19 April 2017

Excuse Me While I Unfold the Years


North and South Lake
The Sphinx on the Escarpment Trail - Southeastern Section


My earliest memory of holy—
a whole, sensual and spiritual
presence without boundaries—was upon
a rock—a boulder really—world-sized, high
and smooth enough that I had to lean on

arms braced behind to keep from sliding off
and in the vertigo of adjustment
in that instant of disorientation
my vision shifted and wonder replaced
my fear.  But I returned to earth.  And from
the descriptions of holiness given
to me then, I didn’t recognize it.

Holiness was located in buildings,
religion classes, objects, names, prayers
and language to memorize and repeat.
When did breath cling to those lessons?
I don’t remember when the word God first

lived for me, though I knew what I was s’posed
to feel.  I think I felt something shift once
in puppy love.  Poetry erupted.
But it wasn’t until protests against
the war that I integrated with night,
wasn’t until drumming with women ‘round
bonfires that I remembered my first boulder.

Holiness embraces physically—
oh yes—whether in dance or sitting still,
whether alone or in community,
whether on a proclaimed high holy day
or in moments of awareness.  It is.

Accessible. If busy-ness doesn’t
displace it and if I don’t misplace it.
Breath is holy.  Waking is holy and
touching is holy.  And—primed by pagan
ritual and desire for peace—I heard
God speak, finally, and met Jesus who
became a go-between for me.  A Way.

I call that way holy, delight to walk
in it intentionally, but accept
that much of the time I am not aware.
I also accept that God loves and holds
me even when I am inattentive.

Excuse me while I unfold sixty years.
I thought it would be easy to explain
holiness, but despite all that is said
and written about it in many faiths—
I know you have to experience it
yourself, oh yes, even in a mystic
inhale, catching your breath when it’s that real.




(April is International Poetry Month.)


My blog poems are rough drafts.   
Please respect my copyright. 
© 2017 Susan L. Chast

16 comments:

Sumana Roy said...

'Holiness embraces physically—' and I also believe that one has to experience it...Truth so poetically and most beautifully expressed..

Panchali said...

The phenomenology of 'holiness' is as diverse as human experience itself. For me, the sense of holiness arises from a consciousness of the spiritual aspect of human existence. Hence, ....'Holiness embraces physically—' Totally agree!! It has to be thought, felt, experienced and expressed in the nuances! Beautiful poem, Susan. Loved it, absolutely!

Therisa's World said...

Susan, for me, these days, which we observe, as holy, are ones branded with pain and grief. Whether, by my dad, or later, by my younger brother and his abusive behaviour towards, over the years.

Mama Zen said...

This is such marvelous work, Susan. It was a pleasure to read.

indybev said...

Deep and thoughtful, beautifully written! It resonates with me.

Martin Kloess said...

I am a believer too. I believe we have different paths to the Lord. Thank you for sharing yours. The Arms are open.

Sherry Blue Sky said...

This is a glorious Read! I love your boulder moment. I had a similar moment, meditating on a mountain at dawn one Easter moment. I heard angelic singing and had a vision of the planet, blue and green......sigh. I especially love your fantastic last stanza.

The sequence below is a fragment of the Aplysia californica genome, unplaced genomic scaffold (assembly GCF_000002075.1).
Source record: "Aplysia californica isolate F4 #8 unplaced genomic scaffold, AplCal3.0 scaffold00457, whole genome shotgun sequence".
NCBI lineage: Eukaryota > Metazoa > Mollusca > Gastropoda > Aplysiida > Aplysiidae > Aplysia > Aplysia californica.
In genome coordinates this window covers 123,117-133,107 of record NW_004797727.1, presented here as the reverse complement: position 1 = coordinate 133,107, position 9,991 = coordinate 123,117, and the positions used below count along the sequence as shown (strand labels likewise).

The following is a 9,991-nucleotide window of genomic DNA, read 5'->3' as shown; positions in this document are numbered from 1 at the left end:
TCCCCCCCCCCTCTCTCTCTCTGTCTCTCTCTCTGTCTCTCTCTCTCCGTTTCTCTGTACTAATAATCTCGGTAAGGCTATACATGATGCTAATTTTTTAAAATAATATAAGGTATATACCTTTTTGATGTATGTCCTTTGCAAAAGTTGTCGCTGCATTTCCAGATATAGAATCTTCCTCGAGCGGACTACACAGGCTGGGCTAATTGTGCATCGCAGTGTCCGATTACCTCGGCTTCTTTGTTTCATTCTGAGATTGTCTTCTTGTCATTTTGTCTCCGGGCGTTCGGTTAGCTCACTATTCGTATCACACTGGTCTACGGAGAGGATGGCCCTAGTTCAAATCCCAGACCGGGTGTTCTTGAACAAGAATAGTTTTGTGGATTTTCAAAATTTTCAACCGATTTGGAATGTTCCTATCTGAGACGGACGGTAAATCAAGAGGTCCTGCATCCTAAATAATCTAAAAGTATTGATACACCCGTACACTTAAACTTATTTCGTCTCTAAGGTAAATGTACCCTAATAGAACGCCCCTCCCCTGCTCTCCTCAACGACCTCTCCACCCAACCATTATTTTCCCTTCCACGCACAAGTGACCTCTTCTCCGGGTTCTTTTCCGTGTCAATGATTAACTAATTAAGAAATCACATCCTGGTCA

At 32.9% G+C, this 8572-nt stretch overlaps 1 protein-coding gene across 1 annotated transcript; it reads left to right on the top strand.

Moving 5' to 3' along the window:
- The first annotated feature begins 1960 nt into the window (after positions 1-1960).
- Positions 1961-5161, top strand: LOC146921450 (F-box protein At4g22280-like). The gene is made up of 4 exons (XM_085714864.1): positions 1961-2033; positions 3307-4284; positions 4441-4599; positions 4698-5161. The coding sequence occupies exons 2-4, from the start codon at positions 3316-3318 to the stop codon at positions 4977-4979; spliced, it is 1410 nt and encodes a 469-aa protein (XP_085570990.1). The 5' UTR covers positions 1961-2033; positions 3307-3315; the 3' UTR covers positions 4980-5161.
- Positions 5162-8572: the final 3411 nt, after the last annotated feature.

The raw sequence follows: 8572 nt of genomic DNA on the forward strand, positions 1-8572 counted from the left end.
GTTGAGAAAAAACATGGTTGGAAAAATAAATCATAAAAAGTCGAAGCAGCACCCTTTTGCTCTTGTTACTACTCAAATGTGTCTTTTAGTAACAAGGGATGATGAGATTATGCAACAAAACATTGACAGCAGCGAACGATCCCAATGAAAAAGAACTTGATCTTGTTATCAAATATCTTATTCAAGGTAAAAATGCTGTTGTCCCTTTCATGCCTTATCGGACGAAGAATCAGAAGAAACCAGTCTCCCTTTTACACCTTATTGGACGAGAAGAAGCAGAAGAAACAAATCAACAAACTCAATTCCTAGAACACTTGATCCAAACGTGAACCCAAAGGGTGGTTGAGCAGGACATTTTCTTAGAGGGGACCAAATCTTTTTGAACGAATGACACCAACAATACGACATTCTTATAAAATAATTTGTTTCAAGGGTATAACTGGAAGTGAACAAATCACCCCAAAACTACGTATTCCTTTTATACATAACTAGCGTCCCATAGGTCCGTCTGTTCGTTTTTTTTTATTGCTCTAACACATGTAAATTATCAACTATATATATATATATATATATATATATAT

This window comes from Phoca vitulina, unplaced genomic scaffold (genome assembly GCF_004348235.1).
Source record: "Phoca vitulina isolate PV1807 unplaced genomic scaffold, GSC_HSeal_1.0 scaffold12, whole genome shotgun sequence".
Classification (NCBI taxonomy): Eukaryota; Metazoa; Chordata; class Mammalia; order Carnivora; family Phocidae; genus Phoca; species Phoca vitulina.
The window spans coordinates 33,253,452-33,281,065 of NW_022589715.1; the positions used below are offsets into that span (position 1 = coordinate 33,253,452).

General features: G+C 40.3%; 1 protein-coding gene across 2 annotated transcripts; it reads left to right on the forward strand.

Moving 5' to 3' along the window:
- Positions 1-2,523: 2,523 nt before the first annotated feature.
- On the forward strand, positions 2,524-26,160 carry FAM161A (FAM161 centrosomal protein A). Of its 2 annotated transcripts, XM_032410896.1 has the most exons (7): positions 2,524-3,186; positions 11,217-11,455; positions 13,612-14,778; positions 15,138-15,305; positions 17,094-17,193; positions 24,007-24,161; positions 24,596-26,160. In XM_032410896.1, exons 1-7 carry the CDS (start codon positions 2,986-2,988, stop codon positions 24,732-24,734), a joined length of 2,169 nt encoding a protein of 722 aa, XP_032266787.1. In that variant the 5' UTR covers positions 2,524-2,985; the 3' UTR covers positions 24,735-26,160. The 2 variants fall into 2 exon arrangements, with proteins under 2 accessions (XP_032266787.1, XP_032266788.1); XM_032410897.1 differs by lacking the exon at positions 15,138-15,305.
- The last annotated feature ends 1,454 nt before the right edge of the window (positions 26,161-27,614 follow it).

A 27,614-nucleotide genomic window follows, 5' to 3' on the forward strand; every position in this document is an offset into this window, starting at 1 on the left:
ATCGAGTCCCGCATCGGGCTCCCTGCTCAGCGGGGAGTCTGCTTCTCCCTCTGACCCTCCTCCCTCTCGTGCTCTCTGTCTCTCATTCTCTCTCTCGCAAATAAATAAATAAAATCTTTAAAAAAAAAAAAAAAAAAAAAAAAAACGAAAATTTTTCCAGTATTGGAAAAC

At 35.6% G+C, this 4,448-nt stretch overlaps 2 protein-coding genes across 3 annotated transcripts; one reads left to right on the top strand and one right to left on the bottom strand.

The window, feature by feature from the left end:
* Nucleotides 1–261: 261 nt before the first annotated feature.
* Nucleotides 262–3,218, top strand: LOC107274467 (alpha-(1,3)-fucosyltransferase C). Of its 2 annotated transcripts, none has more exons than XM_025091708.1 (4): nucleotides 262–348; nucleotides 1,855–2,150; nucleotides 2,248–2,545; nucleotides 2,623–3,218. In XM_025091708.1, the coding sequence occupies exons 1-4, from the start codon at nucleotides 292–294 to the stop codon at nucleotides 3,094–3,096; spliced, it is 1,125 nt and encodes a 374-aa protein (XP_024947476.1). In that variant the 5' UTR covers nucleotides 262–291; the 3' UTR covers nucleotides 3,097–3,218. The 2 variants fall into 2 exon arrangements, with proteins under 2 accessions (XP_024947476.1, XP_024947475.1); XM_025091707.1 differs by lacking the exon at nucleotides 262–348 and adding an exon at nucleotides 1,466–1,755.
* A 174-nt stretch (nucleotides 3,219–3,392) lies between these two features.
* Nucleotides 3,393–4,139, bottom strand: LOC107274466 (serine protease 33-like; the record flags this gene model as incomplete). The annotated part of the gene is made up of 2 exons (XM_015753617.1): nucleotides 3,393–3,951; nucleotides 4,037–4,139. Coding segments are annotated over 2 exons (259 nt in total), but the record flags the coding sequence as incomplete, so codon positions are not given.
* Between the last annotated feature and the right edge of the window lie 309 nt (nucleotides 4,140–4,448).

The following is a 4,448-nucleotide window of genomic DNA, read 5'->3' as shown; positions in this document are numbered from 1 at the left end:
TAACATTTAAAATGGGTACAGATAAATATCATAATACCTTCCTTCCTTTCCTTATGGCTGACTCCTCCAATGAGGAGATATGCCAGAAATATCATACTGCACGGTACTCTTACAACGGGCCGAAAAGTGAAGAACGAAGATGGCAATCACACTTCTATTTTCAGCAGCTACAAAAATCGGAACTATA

Old Egg said...

How often we find God in the natural world rather than the proselytizing of priests. We should not be concerned we feel this way as we must search for God any way we can. What a great read this was Susan.

Mary said...

Susan, what a wonderful description of holiness. Yes, I do think we all learn what we are supposed to feel, but to really feel it physically, to really feel it with that 'mystic inhale' (no matter what the specifics of one's faith) is a glorious and miraculous thing! Sometimes it takes those 'sixty years' to figure it out! Blessings.

Frank Hubeny said...

I agree. Holiness is something you have to experience. I liked the line: "Holiness embraces physically".

Thotpurge said...

I think I totally relate to the boulder moment., feeling the wonderment, the truth, the infinite.... I couldn't find anything new to say, so didn't link up to the prompt but would love to share an earlier post on the topic.. https://phantomroad.wordpress.com/2016/10/08/08-oct-2016/
Almost impossible to describe what is spiritual ..a very individual experience, I agree wholly.

Rosemary Nissen-Wade said...

A lovely unfolding that kept me enthralled through every word. Although I think we do have to experience the mystery for ourselves, you shared your experiences in a palpable way to give us a strong sense of it.

rallentanda said...

I agree that mysticism is an important part of belief. It is an individual experience and an intimate communication with the Divine.It all takes a very long time to process so there may have been some value in those excruciatingly boring religion lessons after all:)
I don't think we are meant to understand all the things we are taught initially. It takes experience and boulder moments to make sense of it all when the puzzle pieces begin to fit. I enjoyed this poem enormously and also the prompt. Thank you.

gillena cox said...

Luv this aspect of holiness in your poem
"I also accept that God loves and holds
me even when I am inattentive."

Much love...

Magical Mystical Teacher said...

Yes, holiness is hard to explain. And, yes, you have to experience it. Sadly, many do not.

Anjum Wasim Dar said...

indeed holiness is the experience of it in solitude and silence and in various circumstances..though days are ordained as holy and observed as such...thanks for sharing